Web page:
Reporters on the Job
• Idiosyncrasies of Iraq: Monitor staffer Howard LaFranchi visited Sadr City several times to complete the reporting for Friday's story about efforts to sow grass-roots democracy in Iraq (page 1). One night, afterwards, he got a haircut and a beard trim, that included removing facial hair with a thread. Now back in the US, he finds himself thinking - and chuckling - about some of the other cultural idiosyncrasies of his trip.
"For example, in Baghdad, Kirkuk, Najaf, and elsewhere in Iraq they place a glass or vase with neatly folded tissues on the table - and that' s your napkin. Finger food is common too, so after downing a plate of hummus, or lamb kabob, or even the delicious masgoof (a grilled fish dish), at the end of a meal you see piles of Kleenexes on a table."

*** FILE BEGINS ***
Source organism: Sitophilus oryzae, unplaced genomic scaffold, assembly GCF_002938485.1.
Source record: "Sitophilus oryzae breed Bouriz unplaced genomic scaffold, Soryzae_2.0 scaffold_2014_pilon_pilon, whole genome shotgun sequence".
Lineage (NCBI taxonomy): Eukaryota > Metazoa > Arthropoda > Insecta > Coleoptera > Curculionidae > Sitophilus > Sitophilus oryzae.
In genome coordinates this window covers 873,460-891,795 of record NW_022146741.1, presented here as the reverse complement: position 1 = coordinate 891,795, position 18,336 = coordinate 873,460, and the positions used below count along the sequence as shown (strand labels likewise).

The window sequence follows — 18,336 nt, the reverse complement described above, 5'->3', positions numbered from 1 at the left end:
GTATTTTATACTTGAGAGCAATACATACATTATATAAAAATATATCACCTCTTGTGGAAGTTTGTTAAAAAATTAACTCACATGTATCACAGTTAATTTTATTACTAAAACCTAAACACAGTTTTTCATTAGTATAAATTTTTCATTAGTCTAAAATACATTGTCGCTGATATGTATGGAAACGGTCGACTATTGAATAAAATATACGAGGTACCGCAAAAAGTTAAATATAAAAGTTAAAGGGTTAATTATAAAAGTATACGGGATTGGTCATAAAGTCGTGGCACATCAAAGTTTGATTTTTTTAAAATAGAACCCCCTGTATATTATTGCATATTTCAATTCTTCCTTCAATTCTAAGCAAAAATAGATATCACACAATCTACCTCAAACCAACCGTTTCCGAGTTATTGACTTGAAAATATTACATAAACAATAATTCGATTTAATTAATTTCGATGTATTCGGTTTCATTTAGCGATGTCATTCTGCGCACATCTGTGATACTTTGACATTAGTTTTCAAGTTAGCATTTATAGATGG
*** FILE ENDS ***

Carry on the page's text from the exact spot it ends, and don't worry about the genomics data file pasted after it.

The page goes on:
And sometimes, you can "grow" a white beard over a meal. "As The Dallas Morning News reporter Tod Robberson pointed out to me one evening - when I was apparently beginning to resemble St. Nick - the tissue tends to come apart and leave little wisps behind when it's rubbed around on an unshaven face at 7 o' clock in the evening."
Howard met plenty of Iraqis who spoke English, if not always perfectly. "Many Iraqis had an endearing way of using 'hello' interchangeably for 'hello' and 'good-bye.' I got used to hearing the greeting as I was leaving someone, but I'm simply unable to erase the mental picture of the kind desk clerk at my hotel waving to me as I departed and saying, 'Hello Mr. Howard, hello!'"
David Clark Scott